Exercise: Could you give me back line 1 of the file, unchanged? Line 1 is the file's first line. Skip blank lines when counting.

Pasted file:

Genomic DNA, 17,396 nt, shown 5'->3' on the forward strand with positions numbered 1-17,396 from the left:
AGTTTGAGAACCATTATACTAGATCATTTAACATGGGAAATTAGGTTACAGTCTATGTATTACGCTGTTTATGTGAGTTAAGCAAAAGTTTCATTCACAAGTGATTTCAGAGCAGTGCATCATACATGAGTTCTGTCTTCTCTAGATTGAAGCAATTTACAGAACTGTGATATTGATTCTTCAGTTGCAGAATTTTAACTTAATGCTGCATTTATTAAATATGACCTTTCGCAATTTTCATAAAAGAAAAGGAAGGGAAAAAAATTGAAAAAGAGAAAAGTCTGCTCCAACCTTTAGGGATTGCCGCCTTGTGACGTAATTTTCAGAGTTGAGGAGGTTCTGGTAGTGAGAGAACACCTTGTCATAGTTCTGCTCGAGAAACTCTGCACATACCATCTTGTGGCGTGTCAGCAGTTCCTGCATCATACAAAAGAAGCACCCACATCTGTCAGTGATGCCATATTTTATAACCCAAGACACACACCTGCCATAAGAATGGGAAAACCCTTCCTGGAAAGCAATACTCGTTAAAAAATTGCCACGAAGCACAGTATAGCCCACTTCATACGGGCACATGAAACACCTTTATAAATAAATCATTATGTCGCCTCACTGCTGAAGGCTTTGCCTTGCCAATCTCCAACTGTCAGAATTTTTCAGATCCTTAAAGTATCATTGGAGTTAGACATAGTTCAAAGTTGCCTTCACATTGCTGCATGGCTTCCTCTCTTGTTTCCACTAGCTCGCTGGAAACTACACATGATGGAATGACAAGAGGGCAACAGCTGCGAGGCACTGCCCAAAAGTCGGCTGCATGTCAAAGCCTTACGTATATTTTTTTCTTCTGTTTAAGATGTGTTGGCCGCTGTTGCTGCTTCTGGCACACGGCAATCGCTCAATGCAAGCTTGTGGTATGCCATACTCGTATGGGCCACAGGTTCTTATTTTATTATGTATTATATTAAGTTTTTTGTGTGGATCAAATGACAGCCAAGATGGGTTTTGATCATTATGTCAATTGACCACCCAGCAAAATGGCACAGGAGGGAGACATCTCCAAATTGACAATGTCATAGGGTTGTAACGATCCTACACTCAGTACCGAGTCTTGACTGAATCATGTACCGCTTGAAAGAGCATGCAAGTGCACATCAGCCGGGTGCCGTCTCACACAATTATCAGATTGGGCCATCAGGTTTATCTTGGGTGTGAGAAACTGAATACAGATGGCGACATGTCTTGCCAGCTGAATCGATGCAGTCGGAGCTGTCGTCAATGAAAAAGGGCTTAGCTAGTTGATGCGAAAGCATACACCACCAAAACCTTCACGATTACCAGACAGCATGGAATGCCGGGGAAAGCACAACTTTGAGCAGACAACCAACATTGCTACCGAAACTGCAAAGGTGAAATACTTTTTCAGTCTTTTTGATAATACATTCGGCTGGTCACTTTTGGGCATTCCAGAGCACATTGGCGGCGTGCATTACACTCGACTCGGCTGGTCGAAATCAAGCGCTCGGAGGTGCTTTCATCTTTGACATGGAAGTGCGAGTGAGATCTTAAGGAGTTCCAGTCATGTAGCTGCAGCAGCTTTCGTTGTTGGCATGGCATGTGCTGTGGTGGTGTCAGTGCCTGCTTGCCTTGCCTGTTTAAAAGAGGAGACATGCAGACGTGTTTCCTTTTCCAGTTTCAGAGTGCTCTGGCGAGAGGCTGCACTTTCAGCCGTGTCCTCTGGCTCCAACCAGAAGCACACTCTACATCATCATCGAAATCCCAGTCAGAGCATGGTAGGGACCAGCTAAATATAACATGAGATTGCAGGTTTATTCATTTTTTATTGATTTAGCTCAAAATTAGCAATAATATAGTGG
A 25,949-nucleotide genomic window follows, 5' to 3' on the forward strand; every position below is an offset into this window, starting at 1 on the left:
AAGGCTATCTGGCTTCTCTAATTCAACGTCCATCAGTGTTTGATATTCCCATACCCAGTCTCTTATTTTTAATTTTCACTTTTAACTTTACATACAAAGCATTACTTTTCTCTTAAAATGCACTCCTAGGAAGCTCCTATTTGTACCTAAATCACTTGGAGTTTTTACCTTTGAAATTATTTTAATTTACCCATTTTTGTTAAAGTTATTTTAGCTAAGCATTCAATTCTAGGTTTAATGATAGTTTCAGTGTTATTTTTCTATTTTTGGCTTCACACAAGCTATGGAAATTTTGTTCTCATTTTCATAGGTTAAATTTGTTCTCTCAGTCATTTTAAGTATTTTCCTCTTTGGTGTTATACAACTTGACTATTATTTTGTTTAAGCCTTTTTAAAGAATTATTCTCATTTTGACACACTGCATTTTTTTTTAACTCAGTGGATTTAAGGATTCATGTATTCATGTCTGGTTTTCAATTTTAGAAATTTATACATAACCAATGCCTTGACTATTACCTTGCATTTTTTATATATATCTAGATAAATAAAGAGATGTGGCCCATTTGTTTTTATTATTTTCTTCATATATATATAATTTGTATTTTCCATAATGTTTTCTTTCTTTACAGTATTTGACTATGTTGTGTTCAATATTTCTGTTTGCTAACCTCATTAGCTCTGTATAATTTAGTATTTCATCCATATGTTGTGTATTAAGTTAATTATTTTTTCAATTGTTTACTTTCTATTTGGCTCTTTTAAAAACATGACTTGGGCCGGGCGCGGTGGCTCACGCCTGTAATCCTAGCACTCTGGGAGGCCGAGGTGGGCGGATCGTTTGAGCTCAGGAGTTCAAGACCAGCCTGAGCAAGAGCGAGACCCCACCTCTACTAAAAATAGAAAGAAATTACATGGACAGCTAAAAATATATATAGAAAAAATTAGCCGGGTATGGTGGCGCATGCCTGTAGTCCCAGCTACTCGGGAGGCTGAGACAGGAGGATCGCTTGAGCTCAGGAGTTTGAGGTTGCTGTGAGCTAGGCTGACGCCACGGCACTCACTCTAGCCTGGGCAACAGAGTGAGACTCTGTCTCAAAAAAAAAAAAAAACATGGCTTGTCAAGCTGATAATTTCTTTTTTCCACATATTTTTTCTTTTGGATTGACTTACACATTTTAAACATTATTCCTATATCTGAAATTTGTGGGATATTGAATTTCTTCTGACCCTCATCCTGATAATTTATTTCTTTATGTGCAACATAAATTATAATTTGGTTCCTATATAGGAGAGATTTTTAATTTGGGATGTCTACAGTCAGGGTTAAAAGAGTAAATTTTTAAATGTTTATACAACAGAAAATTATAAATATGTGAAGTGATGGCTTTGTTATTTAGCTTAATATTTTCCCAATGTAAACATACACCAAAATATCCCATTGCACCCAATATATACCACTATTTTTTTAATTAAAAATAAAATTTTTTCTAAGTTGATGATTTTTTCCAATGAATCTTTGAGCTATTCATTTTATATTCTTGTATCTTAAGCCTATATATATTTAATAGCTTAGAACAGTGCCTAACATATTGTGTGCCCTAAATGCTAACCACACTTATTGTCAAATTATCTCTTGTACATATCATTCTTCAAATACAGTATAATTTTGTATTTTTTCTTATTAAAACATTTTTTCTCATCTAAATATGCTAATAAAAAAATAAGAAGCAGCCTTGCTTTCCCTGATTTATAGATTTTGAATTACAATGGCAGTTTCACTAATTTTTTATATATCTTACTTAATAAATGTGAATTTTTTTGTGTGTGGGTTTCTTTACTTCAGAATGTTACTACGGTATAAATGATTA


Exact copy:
Genomic DNA, 17,396 nt, shown 5'->3' on the forward strand with positions numbered 1-17,396 from the left: